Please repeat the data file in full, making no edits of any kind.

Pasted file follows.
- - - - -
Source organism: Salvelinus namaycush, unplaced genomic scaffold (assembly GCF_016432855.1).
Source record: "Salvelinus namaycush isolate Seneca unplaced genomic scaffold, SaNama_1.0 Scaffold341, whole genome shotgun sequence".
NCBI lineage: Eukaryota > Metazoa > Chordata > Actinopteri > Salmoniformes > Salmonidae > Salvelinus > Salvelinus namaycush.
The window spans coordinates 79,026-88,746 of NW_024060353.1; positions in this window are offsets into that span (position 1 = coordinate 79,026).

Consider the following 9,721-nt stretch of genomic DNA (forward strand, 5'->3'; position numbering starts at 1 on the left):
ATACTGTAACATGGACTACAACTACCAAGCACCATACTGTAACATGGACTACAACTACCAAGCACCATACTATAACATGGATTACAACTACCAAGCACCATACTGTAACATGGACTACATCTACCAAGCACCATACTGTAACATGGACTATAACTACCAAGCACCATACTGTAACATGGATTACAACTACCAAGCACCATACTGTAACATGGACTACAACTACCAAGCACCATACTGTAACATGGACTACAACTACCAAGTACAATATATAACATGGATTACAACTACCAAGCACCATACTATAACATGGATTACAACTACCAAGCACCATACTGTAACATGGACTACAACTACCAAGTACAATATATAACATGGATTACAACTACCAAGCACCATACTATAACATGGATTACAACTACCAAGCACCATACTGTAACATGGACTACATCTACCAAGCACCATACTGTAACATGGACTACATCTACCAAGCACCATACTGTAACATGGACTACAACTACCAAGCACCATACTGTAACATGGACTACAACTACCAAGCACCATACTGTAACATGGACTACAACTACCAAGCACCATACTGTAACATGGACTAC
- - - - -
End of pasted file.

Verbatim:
Source organism: Salvelinus namaycush, unplaced genomic scaffold (assembly GCF_016432855.1).
Source record: "Salvelinus namaycush isolate Seneca unplaced genomic scaffold, SaNama_1.0 Scaffold341, whole genome shotgun sequence".
NCBI lineage: Eukaryota > Metazoa > Chordata > Actinopteri > Salmoniformes > Salmonidae > Salvelinus > Salvelinus namaycush.
The window spans coordinates 79,026-88,746 of NW_024060353.1; positions in this window are offsets into that span (position 1 = coordinate 79,026).

Consider the following 9,721-nt stretch of genomic DNA (forward strand, 5'->3'; position numbering starts at 1 on the left):
ATACTGTAACATGGACTACAACTACCAAGCACCATACTGTAACATGGACTACAACTACCAAGCACCATACTATAACATGGATTACAACTACCAAGCACCATACTGTAACATGGACTACATCTACCAAGCACCATACTGTAACATGGACTATAACTACCAAGCACCATACTGTAACATGGATTACAACTACCAAGCACCATACTGTAACATGGACTACAACTACCAAGCACCATACTGTAACATGGACTACAACTACCAAGTACAATATATAACATGGATTACAACTACCAAGCACCATACTATAACATGGATTACAACTACCAAGCACCATACTGTAACATGGACTACAACTACCAAGTACAATATATAACATGGATTACAACTACCAAGCACCATACTATAACATGGATTACAACTACCAAGCACCATACTGTAACATGGACTACATCTACCAAGCACCATACTGTAACATGGACTACATCTACCAAGCACCATACTGTAACATGGACTACAACTACCAAGCACCATACTGTAACATGGACTACAACTACCAAGCACCATACTGTAACATGGACTACAACTACCAAGCACCATACTGTAACATGGACTAC